At the same time academics began reporting on their experiences of attempting to incorporate Indigenous content within specific disciplines and professions, including education (Craven, 1997); law (Clarke & Orford, 1998; Carpenter, Fields & Barnes, 2004) ; health and nursing (Hardy, Miller, Stewart, & Lewin, 1998; Harkin, Newbury, Henneberg, & Hudson, 2000; Morris, 1999; Phillips, 2004a); and psychology (Altman, 1996; Riggs, 2004; Sonn, 2004; Sonn, Garvey, Bishop, & Smith, 2000).
From 2000 onwards the literature began elaborating, exploring the emergence of a debate around theoretical frameworks concerning relationships between Indigenous and western knowledge systems (Dodson, 2000; Forrest, 2000; McConaghy, 2000; Nakata, 2002, 2004) and the pedagogical difficulties associated with teaching required Indigenous content to non-Indigenous students, particularly exploring issues of resistance and hostility, and strategies to overcome these issues (Altman, 1996; Bin-Sallik, 2003; McConaghy, 2003; Nomikoudis, 2002; Sonn, 2004; papers from Tertiary Aboriginal Studies Conference 2000). The establishment of policy statements by universities, professional bodies and accrediting agencies requiring the inclusion of Indigenous content within professional programs has been a feature of this literature over the last few years.
Within this literature a number of issues are apparent. The ongoing success of initiatives to introduce required Indigenous Studies content in Australian university programs has been significantly reduced by:
An annual four-day camp for Charles Sturt University (CSU) staff at Menindee in western NSW aims to produce an institution-wide transition from Indigenous cultural awareness to cultural competence.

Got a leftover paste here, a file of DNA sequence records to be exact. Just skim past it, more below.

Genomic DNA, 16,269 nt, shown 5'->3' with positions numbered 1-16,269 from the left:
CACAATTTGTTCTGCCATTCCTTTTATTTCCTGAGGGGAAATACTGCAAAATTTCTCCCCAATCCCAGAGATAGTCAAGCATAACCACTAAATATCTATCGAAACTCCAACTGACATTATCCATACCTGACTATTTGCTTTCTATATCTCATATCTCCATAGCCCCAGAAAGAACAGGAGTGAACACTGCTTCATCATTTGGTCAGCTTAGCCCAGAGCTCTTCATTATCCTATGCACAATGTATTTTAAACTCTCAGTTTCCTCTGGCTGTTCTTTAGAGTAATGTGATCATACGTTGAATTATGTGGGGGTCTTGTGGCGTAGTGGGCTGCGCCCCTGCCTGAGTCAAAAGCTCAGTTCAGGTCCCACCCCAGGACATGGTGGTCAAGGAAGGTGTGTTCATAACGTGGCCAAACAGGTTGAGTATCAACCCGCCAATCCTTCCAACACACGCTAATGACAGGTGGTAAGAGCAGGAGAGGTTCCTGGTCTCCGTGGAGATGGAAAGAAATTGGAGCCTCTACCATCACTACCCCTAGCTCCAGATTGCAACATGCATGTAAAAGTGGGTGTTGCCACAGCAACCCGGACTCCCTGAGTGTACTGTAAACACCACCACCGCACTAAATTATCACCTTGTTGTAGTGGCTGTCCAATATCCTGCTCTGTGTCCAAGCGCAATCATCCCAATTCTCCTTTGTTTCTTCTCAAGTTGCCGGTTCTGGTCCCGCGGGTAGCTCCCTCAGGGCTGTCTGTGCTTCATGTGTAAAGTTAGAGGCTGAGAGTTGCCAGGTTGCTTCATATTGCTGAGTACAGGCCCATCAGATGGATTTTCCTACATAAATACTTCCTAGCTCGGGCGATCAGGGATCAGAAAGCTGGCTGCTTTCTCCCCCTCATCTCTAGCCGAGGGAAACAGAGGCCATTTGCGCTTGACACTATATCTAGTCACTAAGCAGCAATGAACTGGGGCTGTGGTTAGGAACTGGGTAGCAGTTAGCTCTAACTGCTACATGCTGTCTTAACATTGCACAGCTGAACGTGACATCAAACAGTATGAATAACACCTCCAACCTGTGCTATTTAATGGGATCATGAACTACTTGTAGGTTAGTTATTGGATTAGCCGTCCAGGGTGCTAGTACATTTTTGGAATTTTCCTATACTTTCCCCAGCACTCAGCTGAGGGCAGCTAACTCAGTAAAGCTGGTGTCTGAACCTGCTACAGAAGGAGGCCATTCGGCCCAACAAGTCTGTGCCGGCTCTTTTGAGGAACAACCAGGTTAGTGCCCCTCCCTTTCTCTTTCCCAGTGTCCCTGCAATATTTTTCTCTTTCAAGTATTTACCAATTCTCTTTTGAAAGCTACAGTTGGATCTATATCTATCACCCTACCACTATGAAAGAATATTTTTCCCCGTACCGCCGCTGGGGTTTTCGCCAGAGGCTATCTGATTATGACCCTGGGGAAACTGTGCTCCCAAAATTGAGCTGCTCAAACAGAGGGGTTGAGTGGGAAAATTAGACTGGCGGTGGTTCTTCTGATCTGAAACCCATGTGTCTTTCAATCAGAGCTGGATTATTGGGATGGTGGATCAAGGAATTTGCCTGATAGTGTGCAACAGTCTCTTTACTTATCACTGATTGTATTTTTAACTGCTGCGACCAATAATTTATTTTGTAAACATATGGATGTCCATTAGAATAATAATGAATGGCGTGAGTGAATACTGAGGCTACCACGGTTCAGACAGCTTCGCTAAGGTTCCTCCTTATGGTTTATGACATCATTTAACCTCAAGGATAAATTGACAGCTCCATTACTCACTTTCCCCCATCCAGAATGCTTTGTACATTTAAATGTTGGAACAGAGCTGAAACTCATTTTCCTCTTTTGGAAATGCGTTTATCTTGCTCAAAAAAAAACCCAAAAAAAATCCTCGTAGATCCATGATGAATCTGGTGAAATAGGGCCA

Dr Barbara Hill, Indigenous Curriculum and Pedagogy Coordinator in the CSU Division of Student Learning, said, "The experience of participants at Menindee affirms that social justice and reconciliation are at the heart of efforts by the University to produce an institution-wide transition that will foster and ensure increasing Indigenous student recruitment, retention and completion of its courses."
Starting in 2010, there have been five group journeys to Menindee - Ngiyeempa country - with a total of 45 CSU participants. These included CSU Vice-Chancellor, Professor Andrew Vann, early in his tenure in 2012, and before him, former Vice-Chancellor, Emeritus Professor Ian Goulter, in 2011. There were 25 participants in 2013.
The learning experience is an expression of the University's commitment to achieve objectives which are reiterated in the University Strategy 2013-2015. Specifically, CSU aims to 'improve educational outcomes and lives for Indigenous, regional, rural and remote Australians'.